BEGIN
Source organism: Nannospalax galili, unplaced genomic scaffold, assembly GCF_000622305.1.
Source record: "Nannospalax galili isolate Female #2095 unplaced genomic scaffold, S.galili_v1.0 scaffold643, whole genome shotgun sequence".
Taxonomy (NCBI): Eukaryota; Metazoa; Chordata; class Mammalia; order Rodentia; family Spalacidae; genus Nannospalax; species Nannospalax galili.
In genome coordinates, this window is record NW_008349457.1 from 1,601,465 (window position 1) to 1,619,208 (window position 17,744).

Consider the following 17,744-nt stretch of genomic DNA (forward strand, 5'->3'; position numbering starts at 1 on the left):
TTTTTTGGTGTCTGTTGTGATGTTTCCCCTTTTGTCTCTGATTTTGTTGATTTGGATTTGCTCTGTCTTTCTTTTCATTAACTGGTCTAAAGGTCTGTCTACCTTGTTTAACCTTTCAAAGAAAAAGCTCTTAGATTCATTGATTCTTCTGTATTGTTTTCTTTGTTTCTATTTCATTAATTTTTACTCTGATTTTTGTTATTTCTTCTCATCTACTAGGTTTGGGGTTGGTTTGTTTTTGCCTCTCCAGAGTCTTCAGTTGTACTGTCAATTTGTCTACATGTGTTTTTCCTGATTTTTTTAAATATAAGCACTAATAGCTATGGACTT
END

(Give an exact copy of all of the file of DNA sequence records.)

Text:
Source organism: Nannospalax galili, unplaced genomic scaffold, assembly GCF_000622305.1.
Source record: "Nannospalax galili isolate Female #2095 unplaced genomic scaffold, S.galili_v1.0 scaffold643, whole genome shotgun sequence".
Taxonomy (NCBI): Eukaryota; Metazoa; Chordata; class Mammalia; order Rodentia; family Spalacidae; genus Nannospalax; species Nannospalax galili.
In genome coordinates, this window is record NW_008349457.1 from 1,601,465 (window position 1) to 1,619,208 (window position 17,744).

Consider the following 17,744-nt stretch of genomic DNA (forward strand, 5'->3'; position numbering starts at 1 on the left):
TTTTTTGGTGTCTGTTGTGATGTTTCCCCTTTTGTCTCTGATTTTGTTGATTTGGATTTGCTCTGTCTTTCTTTTCATTAACTGGTCTAAAGGTCTGTCTACCTTGTTTAACCTTTCAAAGAAAAAGCTCTTAGATTCATTGATTCTTCTGTATTGTTTTCTTTGTTTCTATTTCATTAATTTTTACTCTGATTTTTGTTATTTCTTCTCATCTACTAGGTTTGGGGTTGGTTTGTTTTTGCCTCTCCAGAGTCTTCAGTTGTACTGTCAATTTGTCTACATGTGTTTTTCCTGATTTTTTTAAATATAAGCACTAATAGCTATGGACTT